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A person displays Netflix on a tablet in North Andover, Mass. Photo: Elise Amendola / AP

Netflix blew past user growth expectations, reporting Monday that it added 5.3 million new subscribers last quarter, upwards of 1 million more than expected.

  • In total, it added 850,000 new U.S. subscribers and 4.45 million new international subscribers.
  • Netflix predicts that it will add 6.3 million new subscribers next quarter, which would bring its total to 111.2 million paid subscribers globally.
  • The company also continued to beat expectations on revenue, although profit came in slightly lower than anticipated.

Investors are thrilled: Netflix stock reached an all-time high in after-hours trading Monday after the network proved it could continue strong user growth internationally. Its U.S. subscription growth has been slowing, but that's because its user base is pretty saturated in North America.

Why it matters: Hitting revenue estimates is a big win for Netflix, given that it poured a ton of money into programming investments (more below), as opposed to focusing on profit. It's also another reminder for Pay-TV providers and TV networks that the traditional cable bundle can't compete with the power of on-demand.

  • "It's increasingly clear that the price/value of the legacy video bundle is unsustainable," says BTIG media analyst Rich Greenfield. "Netflix is growing subscriptions at higher prices, driving more money to spend on content — a virtuous circle."

What's next? Netflix's chief content officer Ted Sarandos on Monday'searnings said the tech giant is inching closer towards producing dailynew, original content and will invest a lot more in original films: "We plan on (releasing) about 80 (original films) coming up next year and they range anywhere from the million-dollar Sundance hit, all the way up to something on a much larger scale."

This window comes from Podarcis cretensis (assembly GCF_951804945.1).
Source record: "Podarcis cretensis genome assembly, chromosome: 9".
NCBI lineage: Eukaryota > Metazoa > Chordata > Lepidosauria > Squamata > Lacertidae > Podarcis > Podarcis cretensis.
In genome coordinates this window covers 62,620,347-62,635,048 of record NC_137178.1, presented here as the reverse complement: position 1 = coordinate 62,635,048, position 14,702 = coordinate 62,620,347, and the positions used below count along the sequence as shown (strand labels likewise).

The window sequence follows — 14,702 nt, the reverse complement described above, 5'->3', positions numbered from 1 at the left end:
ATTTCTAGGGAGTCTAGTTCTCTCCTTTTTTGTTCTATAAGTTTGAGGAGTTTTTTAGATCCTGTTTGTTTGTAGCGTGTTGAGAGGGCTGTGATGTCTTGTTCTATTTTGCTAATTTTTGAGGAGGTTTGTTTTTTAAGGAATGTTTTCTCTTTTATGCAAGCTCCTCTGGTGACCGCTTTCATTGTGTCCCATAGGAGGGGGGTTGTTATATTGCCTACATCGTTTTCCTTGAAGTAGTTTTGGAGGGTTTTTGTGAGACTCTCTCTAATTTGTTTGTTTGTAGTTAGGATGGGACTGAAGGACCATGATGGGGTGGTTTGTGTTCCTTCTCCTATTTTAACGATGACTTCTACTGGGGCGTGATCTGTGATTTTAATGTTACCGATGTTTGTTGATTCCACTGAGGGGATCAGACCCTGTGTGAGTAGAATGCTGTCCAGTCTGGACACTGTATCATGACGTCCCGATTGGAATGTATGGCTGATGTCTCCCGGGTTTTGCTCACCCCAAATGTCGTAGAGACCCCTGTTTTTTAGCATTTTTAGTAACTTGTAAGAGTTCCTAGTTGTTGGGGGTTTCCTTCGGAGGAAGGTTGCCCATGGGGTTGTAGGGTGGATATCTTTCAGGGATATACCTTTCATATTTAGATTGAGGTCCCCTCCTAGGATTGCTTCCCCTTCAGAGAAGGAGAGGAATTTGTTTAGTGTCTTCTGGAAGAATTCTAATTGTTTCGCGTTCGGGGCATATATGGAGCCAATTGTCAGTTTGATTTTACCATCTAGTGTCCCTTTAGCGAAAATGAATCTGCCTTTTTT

Go deeper

Biden signs racial equity executive orders

Joe Biden prays at Grace Lutheran Church in Kenosha, Wisconsin, on September 3, 2020, in the aftermath of the police shooting of Jacob Blake. PHOTO: Jim Watson/AFP via Getty Images

President Joe Biden on Tuesday signed executive orders on housing and ending the Justice Department's use of private prisons as part of what the White House is calling his “racial equity agenda.”

The big picture: Biden needs the support of Congress to push through police reform or new voting rights legislation. The executive orders serve as his down payment to immediately address systemic racism while he focuses on the pandemic.

Senate confirms Antony Blinken as secretary of state

Antony Blinken. Photo: Alex Edelman/Pool/AFP via Getty Images

The Senate voted 78-22 on Tuesday to confirm Antony Blinken as secretary of state.

Why it matters: Blinken, a longtime adviser to President Biden, will lead the administration's diplomatic efforts to re-engage with the world after four years of former President Trump's "America first" policy.

2 hours ago - World

Former Google CEO and others call for U.S.-China tech "bifurcation"

Illustration: Aïda Amer/Axios

A new set of proposals by a group of influential D.C. insiders and tech industry practitioners calling for a degree of "bifurcation" in the U.S. and Chinese tech sectors is circulating in the Biden administration. Axios has obtained a copy.

Why it matters: The idea of "decoupling" certain sectors of the U.S. and Chinese economies felt radical three years ago, when Trump's trade war brought the term into common parlance. But now the strategy has growing bipartisan and even industry support.